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Exclusive: Canadian energy software company plans to grow local team and open Houston office

A Canadian software company is expanding its presence in Houston to meet the needs of its clients. Photo via Getty Images

One of the biggest obstacles heavy industry tech startups face — especially in oil and gas — is getting that first big customer, says Vicki Knott, co-founder and CEO of Crux OCM.

"Our biggest challenge is nobody wants to be first in energy," she tells InnovationMap.

But Crux OCM, based in Calgary, overcame that challenge and currently counts Houston-based Phillips 66 among its clients. The two companies announced a pilot program for Crux OCM's pipeBOT technology earlier this year.

Crux OCM's technology focuses on automating the control room operations — something that, like most automation software, increases revenue and reduces errors. The company, which was founded in 2017, also allows its clients consistency and reliability with its software.

"Even though the pumps and the equipment are automated, control room operators are still executing procedures, checklist, and rules of thumb on their own via screens," Knott says. "If you think of pilots and planes have autopilot software, why don't our control room operators? That's really the problem we set out to tackle."

Vicki Knott is co-founder and CEO of Crux OCM. Photo courtesy

Automation is certainly a growing opportunity for energy companies — especially in light of the pandemic that forced remote work and less on-site personnel across industries. Knott says just over a year ago, Crux OCM saw increased interest.

"We had a couple customers who had their capital budget cut when the pandemic hit and when oil went negative, and we had a couple customers who said they were doubling down on software like this," Knott explains.

The company has raised $3 million in venture funding, backed by Root Ventures, Angular Ventures, and Golden Ventures. Knott says another funding round is on the horizon as is growth for its Houston presence.

Crux OCM currently has three full-time Houston employees and is looking to grow that team in the next six months. Specifically, the local team will focus on sales, as well as product development, as the company's head of sales and senior product manager are both based here. As the local clientbase grows, Knott says they will also need to hire deployment engineers as well.

A new office to support this growing team is also in the works. Knott says she's looking for space in North Houston, and, depending on how comfortable people are returning to offices and meetings, it could open as early as later this year.

Calgary and Houston have a lot in common, Knott says, and she sees a very natural connection to the two regions. Knott plans to work six months of the year in Houston with the local office.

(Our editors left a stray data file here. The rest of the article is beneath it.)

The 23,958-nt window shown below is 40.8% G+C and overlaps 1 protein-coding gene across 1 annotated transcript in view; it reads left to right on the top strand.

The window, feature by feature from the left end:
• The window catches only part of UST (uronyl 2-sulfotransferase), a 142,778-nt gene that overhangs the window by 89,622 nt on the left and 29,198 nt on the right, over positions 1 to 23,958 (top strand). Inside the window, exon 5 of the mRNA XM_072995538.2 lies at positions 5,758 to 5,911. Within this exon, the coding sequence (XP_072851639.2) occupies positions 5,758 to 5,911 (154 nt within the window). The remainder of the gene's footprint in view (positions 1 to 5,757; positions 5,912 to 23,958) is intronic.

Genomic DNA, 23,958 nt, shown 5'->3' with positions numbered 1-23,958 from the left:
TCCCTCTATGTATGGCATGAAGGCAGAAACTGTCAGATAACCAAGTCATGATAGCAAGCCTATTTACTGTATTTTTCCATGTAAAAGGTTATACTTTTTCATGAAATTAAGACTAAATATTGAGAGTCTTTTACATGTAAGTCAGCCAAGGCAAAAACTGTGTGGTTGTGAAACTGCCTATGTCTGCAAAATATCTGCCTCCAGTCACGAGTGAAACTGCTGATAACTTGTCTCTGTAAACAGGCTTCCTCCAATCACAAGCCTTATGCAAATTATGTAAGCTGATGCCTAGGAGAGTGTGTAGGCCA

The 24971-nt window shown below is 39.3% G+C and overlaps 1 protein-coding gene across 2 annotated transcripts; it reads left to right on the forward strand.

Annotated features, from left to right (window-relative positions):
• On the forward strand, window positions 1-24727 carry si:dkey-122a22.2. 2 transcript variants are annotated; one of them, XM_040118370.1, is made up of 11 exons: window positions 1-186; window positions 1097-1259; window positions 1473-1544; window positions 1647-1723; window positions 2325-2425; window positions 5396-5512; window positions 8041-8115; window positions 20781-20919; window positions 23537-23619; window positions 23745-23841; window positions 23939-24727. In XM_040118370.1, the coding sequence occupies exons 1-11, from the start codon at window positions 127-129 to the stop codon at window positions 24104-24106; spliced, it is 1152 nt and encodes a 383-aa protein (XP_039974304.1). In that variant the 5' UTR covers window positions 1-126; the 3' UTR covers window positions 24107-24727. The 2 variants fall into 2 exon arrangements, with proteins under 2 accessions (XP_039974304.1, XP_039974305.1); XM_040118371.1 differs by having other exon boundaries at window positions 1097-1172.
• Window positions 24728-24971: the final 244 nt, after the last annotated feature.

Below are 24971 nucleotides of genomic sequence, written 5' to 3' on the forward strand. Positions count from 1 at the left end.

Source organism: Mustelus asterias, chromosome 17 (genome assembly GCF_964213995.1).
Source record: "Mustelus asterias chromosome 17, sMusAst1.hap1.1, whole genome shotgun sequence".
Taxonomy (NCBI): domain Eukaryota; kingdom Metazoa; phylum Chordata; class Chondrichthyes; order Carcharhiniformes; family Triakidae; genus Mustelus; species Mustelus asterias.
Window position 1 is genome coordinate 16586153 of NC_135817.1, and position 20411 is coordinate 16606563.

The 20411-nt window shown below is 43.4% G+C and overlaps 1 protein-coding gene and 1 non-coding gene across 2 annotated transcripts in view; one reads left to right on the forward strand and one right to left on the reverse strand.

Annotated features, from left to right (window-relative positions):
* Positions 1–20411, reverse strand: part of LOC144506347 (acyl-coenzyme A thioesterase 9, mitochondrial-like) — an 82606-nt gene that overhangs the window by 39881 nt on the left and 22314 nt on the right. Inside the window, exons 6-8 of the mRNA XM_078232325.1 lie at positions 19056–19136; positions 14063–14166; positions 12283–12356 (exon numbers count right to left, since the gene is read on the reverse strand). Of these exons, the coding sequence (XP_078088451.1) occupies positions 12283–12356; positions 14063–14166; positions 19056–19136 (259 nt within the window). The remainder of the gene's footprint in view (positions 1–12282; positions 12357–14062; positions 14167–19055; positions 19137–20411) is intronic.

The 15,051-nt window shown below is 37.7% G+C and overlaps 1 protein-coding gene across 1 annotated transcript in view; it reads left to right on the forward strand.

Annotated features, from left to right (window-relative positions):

"A lot of the companies that head offices in Houston, they have head offices in Calgary," she says. "If a startup in Houston is getting traction, I think there's a natural movement to start in the Calgary market and vice versa."

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Building Houston

 
 

Business and government leaders in the Houston area hope the region can become a hub for CCS activity. Photo via Getty Images

Three big businesses — Air Liquide, BASF, and Shell — have added their firepower to the effort to promote large-scale carbon capture and storage for the Houston area’s industrial ecosystem.

These companies join 11 others that in 2021 threw their support behind the initiative. Participants are evaluating how to use safe carbon capture and storage (CCS) technology at Houston-area facilities that provide energy, power generation, and advanced manufacturing for plastics, motor fuels, and packaging.

Other companies backing the CCS project are Calpine, Chevron, Dow, ExxonMobil, INEOS, Linde, LyondellBasell, Marathon Petroleum, NRG Energy, Phillips 66, and Valero.

Business and government leaders in the Houston area hope the region can become a hub for CCS activity.

“Large-scale carbon capture and storage in the Houston region will be a cornerstone for the world’s energy transition, and these companies’ efforts are crucial toward advancing CCS development to achieve broad scale commercial impact,” Charles McConnell, director of University of Houston’s Center for Carbon Management in Energy, says in a news release.

McConnell and others say CCS could help Houston and the rest of the U.S. net-zero goals while generating new jobs and protecting current jobs.

CCS involves capturing carbon dioxide from industrial activities that would otherwise be released into the atmosphere and then injecting it into deep underground geologic formations for secure and permanent storage. Carbon dioxide from industrial users in the Houston area could be stored in nearby onshore and offshore storage sites.

An analysis of U.S Department of Energy estimates shows the storage capacity along the Gulf Coast is large enough to store about 500 billion metric tons of carbon dioxide, which is equivalent to more than 130 years’ worth of industrial and power generation emissions in the United States, based on 2018 data.

“Carbon capture and storage is not a single technology, but rather a series of technologies and scientific breakthroughs that work in concert to achieve a profound outcome, one that will play a significant role in the future of energy and our planet,” says Gretchen Watkins, U.S. president of Shell. “In that spirit, it’s fitting this consortium combines CCS blueprints and ambitions to crystalize Houston’s reputation as the energy capital of the world while contributing to local and U.S. plans to help achieve net-zero emissions.”

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